This book may be the most important one that I’ve read in a long time. It’s a tough read and deals with triggering topics but it’s worth the emotional investment.
From the Blurb:
As a biracial, unenrolled tribal member and the product of a scandal, eighteen-year-old Daunis Fontaine has never quite fit in, both in her hometown and on the nearby Ojibwe reservation. Daunis dreams of studying medicine, but when her family is struck by tragedy, she puts her future on hold to care for her fragile mother.
The only bright spot is meeting Jamie, the charming new recruit on her brother Levi’s hockey team. Yet even as Daunis falls for Jamie, certain details don’t add up and she senses the dashing hockey star is hiding something. Everything comes to light when Daunis witnesses a shocking murder, thrusting her into the heart of a criminal investigation.
Reluctantly, Daunis agrees to go undercover, but secretly pursues her own investigation, tracking down the criminals with her knowledge of chemistry and traditional medicine. But the deceptions — and deaths — keep piling up and soon the threat strikes too close to home.
Now, Daunis must learn what it means to be a strong Anishinaabe kwe (Ojibwe woman) and how far she’ll go to protect her community, even if it tears apart the only world she’s ever known.
Firekeeper’s Daughter asks, how do you seek rightful justice after the world takes all that you love away from you?
Daunis Fontaine lives her life balancing two worlds: her life with her white mother where she has a hefty trust fund and her life where she carries on her strong family traditions as an Ojibwe woman. Being the product of a huge scandal between her mother and father, Daunis has spent her entire life feeling as though she doesn’t belong anywhere.
This book begins like any other YA and readers can expect a nicely paced backstory of Daunis. My favorite part was reading about life on the Ojibwe reservation. Daunis carries the love of her family close to her heart and continuing the Ojibwe traditions means a lot to her. Through her character, I can tell how much care Angeline Boulley poured into this story.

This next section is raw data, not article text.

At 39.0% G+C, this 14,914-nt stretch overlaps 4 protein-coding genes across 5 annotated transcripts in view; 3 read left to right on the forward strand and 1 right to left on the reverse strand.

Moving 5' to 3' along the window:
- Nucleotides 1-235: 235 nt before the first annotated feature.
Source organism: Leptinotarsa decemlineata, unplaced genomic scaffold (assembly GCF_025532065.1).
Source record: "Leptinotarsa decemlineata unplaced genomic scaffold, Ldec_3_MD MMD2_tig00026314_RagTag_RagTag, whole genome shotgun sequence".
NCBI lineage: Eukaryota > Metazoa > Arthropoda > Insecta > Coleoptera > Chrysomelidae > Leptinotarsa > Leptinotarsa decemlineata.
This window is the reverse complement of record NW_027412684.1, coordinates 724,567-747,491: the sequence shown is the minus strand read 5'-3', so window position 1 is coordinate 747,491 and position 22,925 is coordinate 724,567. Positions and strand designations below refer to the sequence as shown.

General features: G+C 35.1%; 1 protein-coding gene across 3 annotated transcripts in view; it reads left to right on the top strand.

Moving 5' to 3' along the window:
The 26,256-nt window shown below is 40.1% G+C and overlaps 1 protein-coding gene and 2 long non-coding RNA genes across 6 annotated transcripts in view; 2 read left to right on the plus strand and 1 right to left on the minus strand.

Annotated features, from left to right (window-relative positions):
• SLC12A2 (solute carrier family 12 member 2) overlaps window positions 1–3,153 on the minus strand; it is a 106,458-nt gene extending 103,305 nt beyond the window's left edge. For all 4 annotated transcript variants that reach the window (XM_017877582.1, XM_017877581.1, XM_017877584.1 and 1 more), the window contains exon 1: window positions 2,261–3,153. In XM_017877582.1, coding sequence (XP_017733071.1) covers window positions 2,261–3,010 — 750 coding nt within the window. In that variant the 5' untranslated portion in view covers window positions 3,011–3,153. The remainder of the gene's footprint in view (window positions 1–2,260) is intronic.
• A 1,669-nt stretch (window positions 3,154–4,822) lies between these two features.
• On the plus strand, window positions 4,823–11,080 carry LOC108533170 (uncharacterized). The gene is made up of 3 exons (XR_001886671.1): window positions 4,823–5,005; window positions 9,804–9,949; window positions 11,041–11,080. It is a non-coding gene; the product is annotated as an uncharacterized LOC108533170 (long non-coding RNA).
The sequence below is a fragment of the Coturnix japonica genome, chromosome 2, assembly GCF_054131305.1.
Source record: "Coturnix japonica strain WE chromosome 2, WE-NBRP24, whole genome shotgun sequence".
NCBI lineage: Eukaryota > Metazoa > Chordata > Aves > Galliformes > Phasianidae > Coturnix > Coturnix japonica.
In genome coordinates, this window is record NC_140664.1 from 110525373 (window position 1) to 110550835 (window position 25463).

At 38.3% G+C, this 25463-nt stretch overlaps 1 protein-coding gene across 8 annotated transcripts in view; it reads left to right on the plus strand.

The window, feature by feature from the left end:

Just as I felt like I finally knew this intelligent and brave girl, the plot took a turn.
Daunis finds herself in the middle of a huge police investigation after witnessing a murder. Her grief makes her decide to work with the undercover officers and everything becomes more complicated. She quickly realizes not everyone is who they seem to be and she can’t trust anyone. There are painful secrets inside both of her worlds.
I went into this book knowing very little of what this story was actually about and I’m glad that I did. Personally, I would suggest others do the same. There are heavy topics discussed, though, and a few of the big trigger warnings are murder, drugs, violence, sexual assault and grief.
For a debut novel, I think Angeline Boulley did an outstanding job. Outside of the love she put into Daunis and her Ojibwe traditions, she brought light to topics that need to be discussed more. Her writing is beautiful and there were several times I cried while reading. Firekeeper’s Daughter is gut-wrenching, but in a good way.
The most intriguing aspect of this story is the characters. I know I’ve only mentioned Daunis in this review, but that’s because there are secrets these characters hold that make it hard to properly introduce them. There are characters who are good but have dark secrets. Some are evil but there’s an understandable reason behind their actions. The bottom line is that no one in this story is completely good or evil, including Daunis. This made the story much more interesting to read.
Overall, I really enjoyed this book. It was shocking and heartfelt. The story kept me on the edge of my seat and it had one of the best endings. I highly recommend all readers to check out Angeline Boulley’s debut. These characters will teach you a few things about yourself and how you handle the painful moments in your life. Firekeeper’s Daughter will release on March 16th so make sure to pick up a copy!
Editor’s note: this book contains themes of murder, drugs, violence, sexual assault and grief.